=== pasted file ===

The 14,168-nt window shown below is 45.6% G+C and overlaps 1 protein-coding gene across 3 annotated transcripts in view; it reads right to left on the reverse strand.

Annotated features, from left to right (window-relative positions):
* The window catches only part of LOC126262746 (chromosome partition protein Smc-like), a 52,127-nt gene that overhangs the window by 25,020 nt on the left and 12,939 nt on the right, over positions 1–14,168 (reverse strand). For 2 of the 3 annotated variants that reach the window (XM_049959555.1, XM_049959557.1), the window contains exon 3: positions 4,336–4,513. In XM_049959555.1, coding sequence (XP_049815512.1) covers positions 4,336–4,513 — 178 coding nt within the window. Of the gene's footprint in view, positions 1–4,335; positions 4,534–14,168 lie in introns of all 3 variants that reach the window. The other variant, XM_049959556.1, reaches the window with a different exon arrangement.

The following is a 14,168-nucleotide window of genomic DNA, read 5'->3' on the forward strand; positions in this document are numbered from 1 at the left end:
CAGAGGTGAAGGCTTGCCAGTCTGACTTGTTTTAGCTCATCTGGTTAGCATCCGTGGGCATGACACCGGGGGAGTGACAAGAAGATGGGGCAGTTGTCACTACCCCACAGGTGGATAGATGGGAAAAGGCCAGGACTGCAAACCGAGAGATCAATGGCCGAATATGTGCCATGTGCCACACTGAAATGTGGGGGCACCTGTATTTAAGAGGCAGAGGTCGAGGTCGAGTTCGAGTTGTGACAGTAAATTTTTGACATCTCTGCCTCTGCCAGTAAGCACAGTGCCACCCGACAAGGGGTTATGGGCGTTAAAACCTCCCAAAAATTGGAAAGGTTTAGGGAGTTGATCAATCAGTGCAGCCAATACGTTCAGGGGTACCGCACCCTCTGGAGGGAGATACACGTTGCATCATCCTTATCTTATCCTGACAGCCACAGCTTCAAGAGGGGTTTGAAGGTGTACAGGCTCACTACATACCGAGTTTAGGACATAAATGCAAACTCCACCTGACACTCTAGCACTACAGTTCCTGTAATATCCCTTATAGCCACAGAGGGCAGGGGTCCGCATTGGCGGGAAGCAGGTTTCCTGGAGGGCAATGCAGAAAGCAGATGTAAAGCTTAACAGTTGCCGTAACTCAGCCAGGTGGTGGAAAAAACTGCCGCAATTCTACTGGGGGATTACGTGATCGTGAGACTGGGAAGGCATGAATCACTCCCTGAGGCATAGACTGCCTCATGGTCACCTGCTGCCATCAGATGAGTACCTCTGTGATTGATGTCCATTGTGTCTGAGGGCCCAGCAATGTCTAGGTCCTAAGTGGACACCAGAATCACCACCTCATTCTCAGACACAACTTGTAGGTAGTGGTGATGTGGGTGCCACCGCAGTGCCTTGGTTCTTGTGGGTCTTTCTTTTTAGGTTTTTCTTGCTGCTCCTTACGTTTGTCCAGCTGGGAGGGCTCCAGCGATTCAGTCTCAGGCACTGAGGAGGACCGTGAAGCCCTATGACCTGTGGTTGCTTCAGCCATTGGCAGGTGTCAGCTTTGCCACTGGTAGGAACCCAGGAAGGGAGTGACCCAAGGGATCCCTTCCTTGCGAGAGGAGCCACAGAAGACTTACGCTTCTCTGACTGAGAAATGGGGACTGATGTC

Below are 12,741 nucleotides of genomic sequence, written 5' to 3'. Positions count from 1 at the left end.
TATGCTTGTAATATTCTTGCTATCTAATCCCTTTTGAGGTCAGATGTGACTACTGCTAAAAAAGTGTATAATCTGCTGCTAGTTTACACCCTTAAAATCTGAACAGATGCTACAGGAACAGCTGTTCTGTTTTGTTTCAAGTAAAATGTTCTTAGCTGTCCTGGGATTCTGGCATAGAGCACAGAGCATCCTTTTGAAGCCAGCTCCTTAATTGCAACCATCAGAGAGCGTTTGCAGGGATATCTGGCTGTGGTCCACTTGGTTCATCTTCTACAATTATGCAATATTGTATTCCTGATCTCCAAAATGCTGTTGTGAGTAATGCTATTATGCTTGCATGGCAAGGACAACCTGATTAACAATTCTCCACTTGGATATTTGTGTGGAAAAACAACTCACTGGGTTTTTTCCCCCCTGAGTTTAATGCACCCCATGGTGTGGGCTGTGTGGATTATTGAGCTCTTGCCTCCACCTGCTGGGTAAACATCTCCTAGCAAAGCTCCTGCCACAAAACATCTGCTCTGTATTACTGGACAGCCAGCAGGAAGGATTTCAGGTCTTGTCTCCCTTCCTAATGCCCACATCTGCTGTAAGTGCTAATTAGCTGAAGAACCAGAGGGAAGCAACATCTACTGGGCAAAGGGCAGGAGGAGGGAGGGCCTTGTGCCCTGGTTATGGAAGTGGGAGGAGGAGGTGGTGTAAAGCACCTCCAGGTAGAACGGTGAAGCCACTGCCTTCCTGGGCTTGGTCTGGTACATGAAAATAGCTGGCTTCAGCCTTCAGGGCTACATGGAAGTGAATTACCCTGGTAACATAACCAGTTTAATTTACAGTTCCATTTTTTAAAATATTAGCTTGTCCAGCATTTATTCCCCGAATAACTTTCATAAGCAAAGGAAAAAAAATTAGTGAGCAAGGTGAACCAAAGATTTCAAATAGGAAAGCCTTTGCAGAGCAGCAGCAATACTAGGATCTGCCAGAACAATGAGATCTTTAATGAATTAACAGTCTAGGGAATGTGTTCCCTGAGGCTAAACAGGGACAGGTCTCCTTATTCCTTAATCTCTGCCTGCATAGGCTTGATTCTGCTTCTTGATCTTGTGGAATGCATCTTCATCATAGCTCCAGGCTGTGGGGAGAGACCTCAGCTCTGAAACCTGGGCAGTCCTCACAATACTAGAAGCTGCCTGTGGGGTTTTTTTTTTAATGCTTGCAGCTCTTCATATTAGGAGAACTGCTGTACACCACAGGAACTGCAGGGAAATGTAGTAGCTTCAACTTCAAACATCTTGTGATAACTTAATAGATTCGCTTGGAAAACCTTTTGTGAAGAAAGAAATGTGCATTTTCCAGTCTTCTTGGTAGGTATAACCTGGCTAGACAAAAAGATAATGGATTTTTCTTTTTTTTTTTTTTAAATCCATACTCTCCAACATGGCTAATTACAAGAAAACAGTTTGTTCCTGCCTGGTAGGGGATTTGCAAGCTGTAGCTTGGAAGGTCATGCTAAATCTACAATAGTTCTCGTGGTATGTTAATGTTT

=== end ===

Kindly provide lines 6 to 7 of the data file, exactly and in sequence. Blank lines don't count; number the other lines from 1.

Below are 12,741 nucleotides of genomic sequence, written 5' to 3'. Positions count from 1 at the left end.
TATGCTTGTAATATTCTTGCTATCTAATCCCTTTTGAGGTCAGATGTGACTACTGCTAAAAAAGTGTATAATCTGCTGCTAGTTTACACCCTTAAAATCTGAACAGATGCTACAGGAACAGCTGTTCTGTTTTGTTTCAAGTAAAATGTTCTTAGCTGTCCTGGGATTCTGGCATAGAGCACAGAGCATCCTTTTGAAGCCAGCTCCTTAATTGCAACCATCAGAGAGCGTTTGCAGGGATATCTGGCTGTGGTCCACTTGGTTCATCTTCTACAATTATGCAATATTGTATTCCTGATCTCCAAAATGCTGTTGTGAGTAATGCTATTATGCTTGCATGGCAAGGACAACCTGATTAACAATTCTCCACTTGGATATTTGTGTGGAAAAACAACTCACTGGGTTTTTTCCCCCCTGAGTTTAATGCACCCCATGGTGTGGGCTGTGTGGATTATTGAGCTCTTGCCTCCACCTGCTGGGTAAACATCTCCTAGCAAAGCTCCTGCCACAAAACATCTGCTCTGTATTACTGGACAGCCAGCAGGAAGGATTTCAGGTCTTGTCTCCCTTCCTAATGCCCACATCTGCTGTAAGTGCTAATTAGCTGAAGAACCAGAGGGAAGCAACATCTACTGGGCAAAGGGCAGGAGGAGGGAGGGCCTTGTGCCCTGGTTATGGAAGTGGGAGGAGGAGGTGGTGTAAAGCACCTCCAGGTAGAACGGTGAAGCCACTGCCTTCCTGGGCTTGGTCTGGTACATGAAAATAGCTGGCTTCAGCCTTCAGGGCTACATGGAAGTGAATTACCCTGGTAACATAACCAGTTTAATTTACAGTTCCATTTTTTAAAATATTAGCTTGTCCAGCATTTATTCCCCGAATAACTTTCATAAGCAAAGGAAAAAAAATTAGTGAGCAAGGTGAACCAAAGATTTCAAATAGGAAAGCCTTTGCAGAGCAGCAGCAATACTAGGATCTGCCAGAACAATGAGATCTTTAATGAATTAACAGTCTAGGGAATGTGTTCCCTGAGGCTAAACAGGGACAGGTCTCCTTATTCCTTAATCTCTGCCTGCATAGGCTTGATTCTGCTTCTTGATCTTGTGGAATGCATCTTCATCATAGCTCCAGGCTGTGGGGAGAGACCTCAGCTCTGAAACCTGGGCAGTCCTCACAATACTAGAAGCTGCCTGTGGGGTTTTTTTTTTAATGCTTGCAGCTCTTCATATTAGGAGAACTGCTGTACACCACAGGAACTGCAGGGAAATGTAGTAGCTTCAACTTCAAACATCTTGTGATAACTTAATAGATTCGCTTGGAAAACCTTTTGTGAAGAAAGAAATGTGCATTTTCCAGTCTTCTTGGTAGGTATAACCTGGCTAGACAAAAAGATAATGGATTTTTCTTTTTTTTTTTTTTAAATCCATACTCTCCAACATGGCTAATTACAAGAAAACAGTTTGTTCCTGCCTGGTAGGGGATTTGCAAGCTGTAGCTTGGAAGGTCATGCTAAATCTACAATAGTTCTCGTGGTATGTTAATGTTT